• In making international expansion decisions, hospitality companies have to take unit labor costs into consideration.

 

  • This can be measured in the hospitality industry as the number of guests served, the number of rooms cleaned, the number of hours worked, or the dollar amount of sales per employee.

 

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Labor Costs (Cont’d)
  • Labor costs are relatively low in countries with slower-rising unit labor costs. International hotels in some major cities of the developing countries charge room rates comparable to those in the major cities of the developed countries, but operations in the developing countries can be more profitable, since the hotel operators can pay lower wages.

 

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Inflation

    • Inflation occurs when the average price level of goods and services rises. It is a very important aspect of the economic environment, within which an international hotel operates.

 

  • Inflation can cause two major losses for hospitality operations: real-income costs and social costs.

 

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Inflation (Cont’d)

    • Because of inflation, the real income of a hospitality company will be reduced by increased transaction costs and the unnecessary shifting of resources into repricing goods and services.

 

  • For instance, restaurant menus have to be reprinted regularly during an inflationary period. The constant reprinting cost chips away the real income of the restaurant operations.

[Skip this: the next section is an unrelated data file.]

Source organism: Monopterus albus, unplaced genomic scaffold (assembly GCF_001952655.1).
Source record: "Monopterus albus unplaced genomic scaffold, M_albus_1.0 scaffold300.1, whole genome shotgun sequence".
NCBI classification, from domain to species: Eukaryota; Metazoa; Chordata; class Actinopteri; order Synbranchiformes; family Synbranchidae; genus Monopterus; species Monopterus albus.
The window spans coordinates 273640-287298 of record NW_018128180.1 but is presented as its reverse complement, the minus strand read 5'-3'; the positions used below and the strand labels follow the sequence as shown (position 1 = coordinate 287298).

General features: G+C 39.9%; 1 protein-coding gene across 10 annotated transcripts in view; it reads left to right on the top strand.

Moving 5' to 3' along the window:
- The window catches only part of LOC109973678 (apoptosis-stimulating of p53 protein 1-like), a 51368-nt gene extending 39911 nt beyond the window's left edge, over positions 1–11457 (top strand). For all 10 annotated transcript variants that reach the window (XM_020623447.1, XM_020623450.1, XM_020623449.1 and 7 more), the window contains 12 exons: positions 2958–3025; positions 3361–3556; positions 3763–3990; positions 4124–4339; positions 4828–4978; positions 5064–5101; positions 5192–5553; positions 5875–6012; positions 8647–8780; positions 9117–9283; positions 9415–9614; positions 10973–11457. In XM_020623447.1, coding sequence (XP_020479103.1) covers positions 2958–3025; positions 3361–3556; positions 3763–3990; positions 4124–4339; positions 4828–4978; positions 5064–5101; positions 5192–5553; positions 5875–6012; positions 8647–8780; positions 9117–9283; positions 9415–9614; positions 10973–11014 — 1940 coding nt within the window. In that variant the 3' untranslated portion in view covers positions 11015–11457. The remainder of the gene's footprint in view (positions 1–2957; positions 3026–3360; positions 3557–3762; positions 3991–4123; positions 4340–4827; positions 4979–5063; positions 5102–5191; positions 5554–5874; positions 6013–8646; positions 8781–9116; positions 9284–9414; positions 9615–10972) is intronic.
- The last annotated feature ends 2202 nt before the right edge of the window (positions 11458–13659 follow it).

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Inflation (Cont’d)
    • Inflation can also have a social cost for the hospitality company and its guests: bad feeling can develop between the guests, who want low prices maintained, and the hotel, which has to raise prices to reflect rising operation costs. This may reduce the trust the guest and hotel have in each other.

 

  • It is important to know how to operate in some highly inflationary Asian and Latin American countries.

 

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ASSESSING ECONOMIC RISK

  • It is thus important to assess the economic risk of a country before making global expansion decisions. A country’s economic risk can be assessed by:

(1) the quantitative method

 

(2) the qualitative method

 

(3) the checklist method

 

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ECONOMIC DIMENSION OF TOURISM AND HOSPITALITY
    • Tourism and hospitality development is accepted by most countries in the world as a major economic activity, regardless of the differences in economic systems.

 

  • It is described as an invisible export, “clean,” or “smokeless” industry.

 

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Land, Labor, and Capital

  • The development of hotels and restaurants requires the three basic factors of production: land, labor, and capital.

 

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Land, Labor, and Capital (Cont’d)

    • Land availability and the cost of developing new properties vary from country to country.

 

    • Labor is a major issue for international hospitality operations, since the industry is characterized as labor intensive. The availability of skilled service workers is crucial to successful hotel operations.

 

  • International hospitality companies from the developed countries often bring capital investment to the developing countries.

 

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The Economic Impact and the Multiplier Effect

  • Hospitality development has a considerable economic impact on a particular destination. It can create more employment opportunities for the local population, generate more income for the local people and more tax revenues for the government, and improve destination infrastructure.
Hospitality And Restaurant

Hospitality And Restaurant